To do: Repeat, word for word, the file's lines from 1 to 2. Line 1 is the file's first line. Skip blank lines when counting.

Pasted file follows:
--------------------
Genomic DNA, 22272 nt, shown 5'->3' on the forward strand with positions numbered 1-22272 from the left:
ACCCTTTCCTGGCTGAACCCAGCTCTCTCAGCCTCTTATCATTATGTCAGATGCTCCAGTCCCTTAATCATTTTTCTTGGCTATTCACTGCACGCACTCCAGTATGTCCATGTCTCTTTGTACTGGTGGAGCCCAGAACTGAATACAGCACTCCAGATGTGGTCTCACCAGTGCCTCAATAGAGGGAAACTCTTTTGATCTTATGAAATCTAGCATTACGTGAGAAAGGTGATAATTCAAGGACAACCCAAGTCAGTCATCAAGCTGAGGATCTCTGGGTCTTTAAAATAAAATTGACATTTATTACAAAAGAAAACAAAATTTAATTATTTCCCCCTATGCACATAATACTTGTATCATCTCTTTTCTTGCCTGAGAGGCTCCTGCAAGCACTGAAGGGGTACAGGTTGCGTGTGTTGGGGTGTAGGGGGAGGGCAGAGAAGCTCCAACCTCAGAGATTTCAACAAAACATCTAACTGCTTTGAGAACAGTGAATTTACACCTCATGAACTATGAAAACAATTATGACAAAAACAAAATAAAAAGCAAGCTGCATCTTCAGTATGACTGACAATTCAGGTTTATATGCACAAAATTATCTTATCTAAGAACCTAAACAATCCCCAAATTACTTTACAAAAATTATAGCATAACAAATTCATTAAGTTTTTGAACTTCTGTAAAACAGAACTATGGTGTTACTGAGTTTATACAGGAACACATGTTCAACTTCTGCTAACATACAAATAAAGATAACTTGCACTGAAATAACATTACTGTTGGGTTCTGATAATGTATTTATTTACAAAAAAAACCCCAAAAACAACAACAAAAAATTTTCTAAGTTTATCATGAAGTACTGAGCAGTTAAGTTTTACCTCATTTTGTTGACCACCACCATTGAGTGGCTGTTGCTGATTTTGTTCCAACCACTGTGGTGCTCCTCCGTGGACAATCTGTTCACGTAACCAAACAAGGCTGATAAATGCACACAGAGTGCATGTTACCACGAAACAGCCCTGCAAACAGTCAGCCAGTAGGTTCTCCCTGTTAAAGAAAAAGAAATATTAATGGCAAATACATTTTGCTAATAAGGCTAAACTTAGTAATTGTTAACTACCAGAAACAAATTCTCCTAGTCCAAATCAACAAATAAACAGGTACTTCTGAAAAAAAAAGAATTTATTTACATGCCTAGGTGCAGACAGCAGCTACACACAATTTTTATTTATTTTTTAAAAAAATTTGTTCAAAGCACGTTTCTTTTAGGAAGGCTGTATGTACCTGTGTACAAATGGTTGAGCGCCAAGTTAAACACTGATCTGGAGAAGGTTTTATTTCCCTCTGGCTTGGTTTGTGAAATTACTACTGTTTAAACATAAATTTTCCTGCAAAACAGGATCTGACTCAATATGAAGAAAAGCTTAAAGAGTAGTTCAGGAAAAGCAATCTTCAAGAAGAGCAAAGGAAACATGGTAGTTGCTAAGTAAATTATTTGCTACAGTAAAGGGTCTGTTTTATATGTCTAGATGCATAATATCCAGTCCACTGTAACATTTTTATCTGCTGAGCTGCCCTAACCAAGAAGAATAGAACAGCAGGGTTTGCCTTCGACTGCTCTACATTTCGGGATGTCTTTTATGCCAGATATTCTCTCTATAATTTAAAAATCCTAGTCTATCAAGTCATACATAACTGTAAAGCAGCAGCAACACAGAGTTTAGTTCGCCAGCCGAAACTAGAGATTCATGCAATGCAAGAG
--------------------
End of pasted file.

Genomic DNA, 22272 nt, shown 5'->3' on the forward strand with positions numbered 1-22272 from the left:
ACCCTTTCCTGGCTGAACCCAGCTCTCTCAGCCTCTTATCATTATGTCAGATGCTCCAGTCCCTTAATCATTTTTCTTGGCTATTCACTGCACGCACTCCAGTATGTCCATGTCTCTTTGTACTGGTGGAGCCCAGAACTGAATACAGCACTCCAGATGTGGTCTCACCAGTGCCTCAATAGAGGGAAACTCTTTTGATCTTATGAAATCTAGCATTACGTGAGAAAGGTGATAATTCAAGGACAACCCAAGTCAGTCATCAAGCTGAGGATCTCTGGGTCTTTAAAATAAAATTGACATTTATTACAAAAGAAAACAAAATTTAATTATTTCCCCCTATGCACATAATACTTGTATCATCTCTTTTCTTGCCTGAGAGGCTCCTGCAAGCACTGAAGGGGTACAGGTTGCGTGTGTTGGGGTGTAGGGGGAGGGCAGAGAAGCTCCAACCTCAGAGATTTCAACAAAACATCTAACTGCTTTGAGAACAGTGAATTTACACCTCATGAACTATGAAAACAATTATGACAAAAACAAAATAAAAAGCAAGCTGCATCTTCAGTATGACTGACAATTCAGGTTTATATGCACAAAATTATCTTATCTAAGAACCTAAACAATCCCCAAATTACTTTACAAAAATTATAGCATAACAAATTCATTAAGTTTTTGAACTTCTGTAAAACAGAACTATGGTGTTACTGAGTTTATACAGGAACACATGTTCAACTTCTGCTAACATACAAATAAAGATAACTTGCACTGAAATAACATTACTGTTGGGTTCTGATAATGTATTTATTTACAAAAAAAACCCCAAAAACAACAACAAAAAATTTTCTAAGTTTATCATGAAGTACTGAGCAGTTAAGTTTTACCTCATTTTGTTGACCACCACCATTGAGTGGCTGTTGCTGATTTTGTTCCAACCACTGTGGTGCTCCTCCGTGGACAATCTGTTCACGTAACCAAACAAGGCTGATAAATGCACACAGAGTGCATGTTACCACGAAACAGCCCTGCAAACAGTCAGCCAGTAGGTTCTCCCTGTTAAAGAAAAAGAAATATTAATGGCAAATACATTTTGCTAATAAGGCTAAACTTAGTAATTGTTAACTACCAGAAACAAATTCTCCTAGTCCAAATCAACAAATAAACAGGTACTTCTGAAAAAAAAAGAATTTATTTACATGCCTAGGTGCAGACAGCAGCTACACACAATTTTTATTTATTTTTTAAAAAAATTTGTTCAAAGCACGTTTCTTTTAGGAAGGCTGTATGTACCTGTGTACAAATGGTTGAGCGCCAAGTTAAACACTGATCTGGAGAAGGTTTTATTTCCCTCTGGCTTGGTTTGTGAAATTACTACTGTTTAAACATAAATTTTCCTGCAAAACAGGATCTGACTCAATATGAAGAAAAGCTTAAAGAGTAGTTCAGGAAAAGCAATCTTCAAGAAGAGCAAAGGAAACATGGTAGTTGCTAAGTAAATTATTTGCTACAGTAAAGGGTCTGTTTTATATGTCTAGATGCATAATATCCAGTCCACTGTAACATTTTTATCTGCTGAGCTGCCCTAACCAAGAAGAATAGAACAGCAGGGTTTGCCTTCGACTGCTCTACATTTCGGGATGTCTTTTATGCCAGATATTCTCTCTATAATTTAAAAATCCTAGTCTATCAAGTCATACATAACTGTAAAGCAGCAGCAACACAGAGTTTAGTTCGCCAGCCGAAACTAGAGATTCATGCAATGCAAGAG